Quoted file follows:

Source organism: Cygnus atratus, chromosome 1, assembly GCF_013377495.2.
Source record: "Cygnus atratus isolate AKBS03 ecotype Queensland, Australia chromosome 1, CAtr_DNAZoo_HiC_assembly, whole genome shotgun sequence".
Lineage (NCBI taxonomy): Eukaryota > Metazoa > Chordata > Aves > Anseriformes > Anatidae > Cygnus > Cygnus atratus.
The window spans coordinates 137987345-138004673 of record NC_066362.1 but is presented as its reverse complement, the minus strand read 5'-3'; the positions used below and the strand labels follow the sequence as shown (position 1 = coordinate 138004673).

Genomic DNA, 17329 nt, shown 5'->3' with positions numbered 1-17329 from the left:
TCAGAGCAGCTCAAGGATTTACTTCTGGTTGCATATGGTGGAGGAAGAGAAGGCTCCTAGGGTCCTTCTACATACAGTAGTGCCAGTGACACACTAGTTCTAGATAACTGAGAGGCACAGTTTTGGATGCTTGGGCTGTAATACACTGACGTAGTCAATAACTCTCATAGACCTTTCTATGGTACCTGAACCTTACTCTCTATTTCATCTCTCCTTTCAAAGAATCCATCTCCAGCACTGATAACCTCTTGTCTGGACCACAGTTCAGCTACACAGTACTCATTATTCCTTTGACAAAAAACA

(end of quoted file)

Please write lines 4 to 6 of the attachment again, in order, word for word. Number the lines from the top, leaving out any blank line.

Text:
The window spans coordinates 137987345-138004673 of record NC_066362.1 but is presented as its reverse complement, the minus strand read 5'-3'; the positions used below and the strand labels follow the sequence as shown (position 1 = coordinate 138004673).

Genomic DNA, 17329 nt, shown 5'->3' with positions numbered 1-17329 from the left:
TCAGAGCAGCTCAAGGATTTACTTCTGGTTGCATATGGTGGAGGAAGAGAAGGCTCCTAGGGTCCTTCTACATACAGTAGTGCCAGTGACACACTAGTTCTAGATAACTGAGAGGCACAGTTTTGGATGCTTGGGCTGTAATACACTGACGTAGTCAATAACTCTCATAGACCTTTCTATGGTACCTGAACCTTACTCTCTATTTCATCTCTCCTTTCAAAGAATCCATCTCCAGCACTGATAACCTCTTGTCTGGACCACAGTTCAGCTACACAGTACTCATTATTCCTTTGACAAAAAACA